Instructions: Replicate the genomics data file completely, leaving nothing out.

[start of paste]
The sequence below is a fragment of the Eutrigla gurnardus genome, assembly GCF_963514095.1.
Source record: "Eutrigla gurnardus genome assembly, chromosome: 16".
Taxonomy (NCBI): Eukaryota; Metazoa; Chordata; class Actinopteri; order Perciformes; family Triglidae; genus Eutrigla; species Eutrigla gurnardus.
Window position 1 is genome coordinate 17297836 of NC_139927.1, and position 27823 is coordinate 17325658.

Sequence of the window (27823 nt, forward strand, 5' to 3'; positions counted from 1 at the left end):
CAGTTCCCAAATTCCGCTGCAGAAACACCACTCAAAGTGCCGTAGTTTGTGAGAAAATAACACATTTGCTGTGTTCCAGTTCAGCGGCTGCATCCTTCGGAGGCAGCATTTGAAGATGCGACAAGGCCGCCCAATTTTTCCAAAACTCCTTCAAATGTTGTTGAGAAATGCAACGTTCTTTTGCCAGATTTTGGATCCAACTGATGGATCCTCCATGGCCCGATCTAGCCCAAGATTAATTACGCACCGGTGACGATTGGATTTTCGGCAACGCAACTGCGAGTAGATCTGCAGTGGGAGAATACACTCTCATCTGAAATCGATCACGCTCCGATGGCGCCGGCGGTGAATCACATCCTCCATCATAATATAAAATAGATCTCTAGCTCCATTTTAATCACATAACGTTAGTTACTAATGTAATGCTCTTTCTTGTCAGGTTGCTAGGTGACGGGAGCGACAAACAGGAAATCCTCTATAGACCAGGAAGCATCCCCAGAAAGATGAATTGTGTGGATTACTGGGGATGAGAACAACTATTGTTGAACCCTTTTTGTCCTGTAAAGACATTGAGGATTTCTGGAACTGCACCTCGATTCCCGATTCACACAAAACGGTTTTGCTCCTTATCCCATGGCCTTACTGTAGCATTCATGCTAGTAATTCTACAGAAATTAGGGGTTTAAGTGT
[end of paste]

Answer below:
The sequence below is a fragment of the Eutrigla gurnardus genome, assembly GCF_963514095.1.
Source record: "Eutrigla gurnardus genome assembly, chromosome: 16".
Taxonomy (NCBI): Eukaryota; Metazoa; Chordata; class Actinopteri; order Perciformes; family Triglidae; genus Eutrigla; species Eutrigla gurnardus.
Window position 1 is genome coordinate 17297836 of NC_139927.1, and position 27823 is coordinate 17325658.

Sequence of the window (27823 nt, forward strand, 5' to 3'; positions counted from 1 at the left end):
CAGTTCCCAAATTCCGCTGCAGAAACACCACTCAAAGTGCCGTAGTTTGTGAGAAAATAACACATTTGCTGTGTTCCAGTTCAGCGGCTGCATCCTTCGGAGGCAGCATTTGAAGATGCGACAAGGCCGCCCAATTTTTCCAAAACTCCTTCAAATGTTGTTGAGAAATGCAACGTTCTTTTGCCAGATTTTGGATCCAACTGATGGATCCTCCATGGCCCGATCTAGCCCAAGATTAATTACGCACCGGTGACGATTGGATTTTCGGCAACGCAACTGCGAGTAGATCTGCAGTGGGAGAATACACTCTCATCTGAAATCGATCACGCTCCGATGGCGCCGGCGGTGAATCACATCCTCCATCATAATATAAAATAGATCTCTAGCTCCATTTTAATCACATAACGTTAGTTACTAATGTAATGCTCTTTCTTGTCAGGTTGCTAGGTGACGGGAGCGACAAACAGGAAATCCTCTATAGACCAGGAAGCATCCCCAGAAAGATGAATTGTGTGGATTACTGGGGATGAGAACAACTATTGTTGAACCCTTTTTGTCCTGTAAAGACATTGAGGATTTCTGGAACTGCACCTCGATTCCCGATTCACACAAAACGGTTTTGCTCCTTATCCCATGGCCTTACTGTAGCATTCATGCTAGTAATTCTACAGAAATTAGGGGTTTAAGTGT